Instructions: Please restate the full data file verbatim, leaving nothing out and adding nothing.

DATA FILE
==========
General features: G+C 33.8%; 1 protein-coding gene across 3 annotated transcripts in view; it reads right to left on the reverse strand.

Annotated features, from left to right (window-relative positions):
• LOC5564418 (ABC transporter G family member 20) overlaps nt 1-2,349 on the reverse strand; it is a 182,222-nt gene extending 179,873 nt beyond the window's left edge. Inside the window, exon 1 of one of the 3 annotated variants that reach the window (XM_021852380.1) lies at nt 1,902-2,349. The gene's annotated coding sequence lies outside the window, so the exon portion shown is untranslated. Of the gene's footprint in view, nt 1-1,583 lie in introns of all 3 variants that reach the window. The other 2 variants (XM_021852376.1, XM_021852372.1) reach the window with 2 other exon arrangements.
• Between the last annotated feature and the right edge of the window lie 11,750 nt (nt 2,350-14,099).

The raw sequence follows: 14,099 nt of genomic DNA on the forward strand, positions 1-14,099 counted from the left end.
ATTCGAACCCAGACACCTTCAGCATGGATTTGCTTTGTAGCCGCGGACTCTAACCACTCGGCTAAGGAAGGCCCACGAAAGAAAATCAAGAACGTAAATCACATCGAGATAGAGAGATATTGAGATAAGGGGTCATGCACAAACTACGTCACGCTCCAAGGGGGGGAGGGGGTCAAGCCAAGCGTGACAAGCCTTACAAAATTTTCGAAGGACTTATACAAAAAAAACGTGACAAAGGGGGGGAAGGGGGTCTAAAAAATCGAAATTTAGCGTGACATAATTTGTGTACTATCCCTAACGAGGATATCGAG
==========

General features: G+C 33.8%; 1 protein-coding gene across 3 annotated transcripts in view; it reads right to left on the reverse strand.

Annotated features, from left to right (window-relative positions):
• LOC5564418 (ABC transporter G family member 20) overlaps nt 1-2,349 on the reverse strand; it is a 182,222-nt gene extending 179,873 nt beyond the window's left edge. Inside the window, exon 1 of one of the 3 annotated variants that reach the window (XM_021852380.1) lies at nt 1,902-2,349. The gene's annotated coding sequence lies outside the window, so the exon portion shown is untranslated. Of the gene's footprint in view, nt 1-1,583 lie in introns of all 3 variants that reach the window. The other 2 variants (XM_021852376.1, XM_021852372.1) reach the window with 2 other exon arrangements.
• Between the last annotated feature and the right edge of the window lie 11,750 nt (nt 2,350-14,099).

The raw sequence follows: 14,099 nt of genomic DNA on the forward strand, positions 1-14,099 counted from the left end.
ATTCGAACCCAGACACCTTCAGCATGGATTTGCTTTGTAGCCGCGGACTCTAACCACTCGGCTAAGGAAGGCCCACGAAAGAAAATCAAGAACGTAAATCACATCGAGATAGAGAGATATTGAGATAAGGGGTCATGCACAAACTACGTCACGCTCCAAGGGGGGGAGGGGGTCAAGCCAAGCGTGACAAGCCTTACAAAATTTTCGAAGGACTTATACAAAAAAAACGTGACAAAGGGGGGGAAGGGGGTCTAAAAAATCGAAATTTAGCGTGACATAATTTGTGTACTATCCCTAACGAGGATATCGAG